The Skull Throne by Peter V. Brett
|Book Name:||The Skull Throne|
|Author:||Peter V. Brett|
|Formatt:||Hardcover / Paperback / Audiobook / Ebook|
|Release Date:||March 31, 2015|
WARNING: REVIEW WILL CONTAIN SPOILERS FOR PREVIOUS BOOKS IN THE DEMON CYCLE AND SOME MINOR SPOILERS FOR THE SKULL THRONE.
THE SKULL THRONE picks up immediately after THE DAYLIGHT WAR and its literal cliffhanger ending: Jardir and Arlen have tumbled over the edge and disappeared. And like that, Krasia and the Hollow are left without leaders while in the midst of chaotic, dynamic revolutions. As people rush in to fill the vacuums left by absent leaders, those revolutions risk stalling, imploding, or being attacked from outside forces.
Jardir claimed to be the Deliverer, so two of his sons—and the only recently united Krasian tribes—must decide which individual is worthy of taking up that mantle. On the other hand, Arlen refused the title of Deliverer. Instead, he sought to unite everyone against demons, despite the invading Krasians to the south and the meddling royals to the north. Can either strategy survive when Jardir and Arlen disappear? How will Krasia and Thesa evolve as they continue to interact? And meanwhile, the demons gather and plot. THE SKULL THRONE is a dark, political entry in The Demon Cycle. Bonds will be tested, and many will be broken. People will rise, and others will be cast down.
Okay, a clarification. Arlen and Jardir haven’t completely disappeared. Brett posted the first chapter of THE SKULL THRONE on his website ages ago, and it revealed that not only have they survived, but they have declared a truce to capture a mind demon and have it lead them down into the Core to the take the fight directly to the demons. Although Arlen and Jardir only have a few chapters in the book, they are some of the most striking. They are both incredibly powerful, and while they agree on the need to fight the demons, their contrasting world views and complicated history of friendship, betrayal, and rivalry make their conversations and confrontations crackle with tension, and readers will wonder how long this temporary alliance will last.
In Everam’s Bounty (formerly Fort Rizon, now the heart of the Krasians’ expansion into the Greenlands), Inevera’s dice say neither of Jardir’s sons—Jayan the powerful and arrogant warrior or Asome the cleric with even more ambition than his older brother—can hold the Skull Throne in their father’s absence. Even worse, unless the rivalry can be channeled into a more productive direction, they risk igniting a civil war among the Krasians. Although the two sons are interesting characters, I much more enjoyed the scenes that featured Inevera, Abban, and Ashia (Asome’s wife and a sharum’ting, a female warrior charged with guarding Inevera). Inevera and Abban began life as hagglers in the market, and their keen eyes, quick minds, and pursuit of power have helped them succeed; and yet they both also display the same petty jealousies and grudges. I also enjoyed exploring the conflict between Ashia’s desire to be a lethal fighter while also struggling satisfy the Krasian cultural demands of women (wombs, not warriors).
As the Krasians continue to expand beyond the desert in preparation of the final battle, the Hollow swells with refugees. The city expands seemingly unchecked, and so does its reputation for fighting the demons. Accordingly, the royals in Angiers seek to regain some control over the area by sending in Count Thamos, making Gared Cutter a Baron and marrying him off to a woman of noble blood, and perhaps even wedding Thamos and Leesha Paper. As much as Leesha has come to love Thamos, she knows the truth about her unborn child’s father will break him. On top of that, she must organize the herb gatherers and help them spread knowledge of medicine, wards, and demon fighting beyond just the Hollow. And once the Hollowers answer a royal summons to Angiers, I particularly enjoyed the interplay between the royals who look down on these yokels from the sticks and the Hollowers who look down on these dandies who refuse to go out at night and fight demons.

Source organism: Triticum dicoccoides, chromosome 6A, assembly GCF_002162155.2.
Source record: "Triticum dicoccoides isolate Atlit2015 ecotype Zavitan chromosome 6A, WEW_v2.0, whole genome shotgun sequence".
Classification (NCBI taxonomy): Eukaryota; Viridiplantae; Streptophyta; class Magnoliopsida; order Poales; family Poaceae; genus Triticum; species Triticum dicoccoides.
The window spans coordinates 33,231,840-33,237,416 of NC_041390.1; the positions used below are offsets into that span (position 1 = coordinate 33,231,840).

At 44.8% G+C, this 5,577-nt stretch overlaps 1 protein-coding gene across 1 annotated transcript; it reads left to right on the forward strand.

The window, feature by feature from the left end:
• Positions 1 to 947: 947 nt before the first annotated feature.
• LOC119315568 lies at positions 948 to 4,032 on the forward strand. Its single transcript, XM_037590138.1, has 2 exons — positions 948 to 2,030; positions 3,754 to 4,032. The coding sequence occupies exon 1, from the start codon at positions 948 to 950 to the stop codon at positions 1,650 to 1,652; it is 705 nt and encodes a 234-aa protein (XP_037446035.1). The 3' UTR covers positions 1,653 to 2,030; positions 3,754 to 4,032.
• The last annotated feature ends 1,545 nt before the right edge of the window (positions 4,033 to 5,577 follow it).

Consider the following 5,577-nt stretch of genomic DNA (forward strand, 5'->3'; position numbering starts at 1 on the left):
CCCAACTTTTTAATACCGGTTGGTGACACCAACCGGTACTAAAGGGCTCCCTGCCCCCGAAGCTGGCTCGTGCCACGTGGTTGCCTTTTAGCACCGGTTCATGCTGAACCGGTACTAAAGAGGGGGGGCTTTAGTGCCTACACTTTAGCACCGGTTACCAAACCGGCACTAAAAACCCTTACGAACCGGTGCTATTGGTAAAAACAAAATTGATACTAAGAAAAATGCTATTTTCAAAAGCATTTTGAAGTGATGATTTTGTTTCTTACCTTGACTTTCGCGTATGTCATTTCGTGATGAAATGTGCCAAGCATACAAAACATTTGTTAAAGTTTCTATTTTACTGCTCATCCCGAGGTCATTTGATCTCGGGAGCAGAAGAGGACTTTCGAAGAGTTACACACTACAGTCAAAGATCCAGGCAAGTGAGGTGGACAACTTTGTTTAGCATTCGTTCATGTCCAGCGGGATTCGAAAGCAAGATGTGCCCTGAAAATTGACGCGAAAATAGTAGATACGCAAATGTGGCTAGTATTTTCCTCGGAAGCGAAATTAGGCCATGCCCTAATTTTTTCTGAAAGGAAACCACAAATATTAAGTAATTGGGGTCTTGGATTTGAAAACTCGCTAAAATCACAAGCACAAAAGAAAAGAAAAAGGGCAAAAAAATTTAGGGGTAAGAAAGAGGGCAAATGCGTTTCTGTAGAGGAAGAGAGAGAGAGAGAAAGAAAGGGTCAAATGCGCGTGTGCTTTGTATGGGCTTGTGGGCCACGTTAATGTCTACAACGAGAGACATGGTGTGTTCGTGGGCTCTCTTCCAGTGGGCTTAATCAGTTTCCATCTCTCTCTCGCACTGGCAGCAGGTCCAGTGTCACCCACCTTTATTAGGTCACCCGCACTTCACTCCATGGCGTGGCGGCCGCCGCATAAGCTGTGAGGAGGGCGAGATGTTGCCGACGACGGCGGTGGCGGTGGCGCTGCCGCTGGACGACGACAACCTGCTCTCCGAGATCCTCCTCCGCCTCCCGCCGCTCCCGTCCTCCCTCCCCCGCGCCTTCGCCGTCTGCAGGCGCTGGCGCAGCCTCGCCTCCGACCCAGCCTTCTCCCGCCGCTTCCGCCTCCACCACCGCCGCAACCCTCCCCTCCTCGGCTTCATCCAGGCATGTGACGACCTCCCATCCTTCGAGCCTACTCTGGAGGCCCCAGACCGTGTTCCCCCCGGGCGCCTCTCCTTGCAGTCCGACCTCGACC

Because major players are largely absent from this book, and it focuses on more political aspects, I could see some readers comparing it with the worst parts of George R.R. Martin’s A FEAST FOR CROWS. But I think that overlooks a lot of the book’s wonderful elements. For example, the book explores the impact of Jardir and Arlen. They are so focused on the fight against the demons that they have left quite a bit of turbulence and wreckage in their wake. All the compromises, the sacrifices, and the insults come back into play in this book. Those who can’t let past injuries go often suffer more when seeking revenge. All these consequences are a testimony to the breadth and depth of Brett’s world- and character-building. This is a very rich world, and THE SKULL THRONE examines it on a detailed level.
But the story is not completely negative. Both the Krasians and the Hollowers are also making positive changes as the cultures interact. For example, the Krasian women are finding new roles in their society, as are their clerics. And among the Hollowers, Rojer’s marriages to Krasian women bridges the divide between cultures and exposes Hollowers to Krasians that don’t wield a spear and send them fleeing into the dark.
I think a more accurate comparison is not A FEAST FOR CROWS, but The Empire Strikes Back. The world is very broken, and the final 100 pages of THE SKULL THRONE pack quite a few gut punches. It’s dark and sad, but complex and engaging (And I’d expect the final book—tentatively titled THE CORE—to feature the return of the Jedi, er, Jardir…and Arlen.). But until then, all I can do is recommend this book to readers. I tore through this volume, and many nights I would stay up late to read just another chapter…or four. I can’t wait to see how this diverse cast of characters takes on the demons once and for all.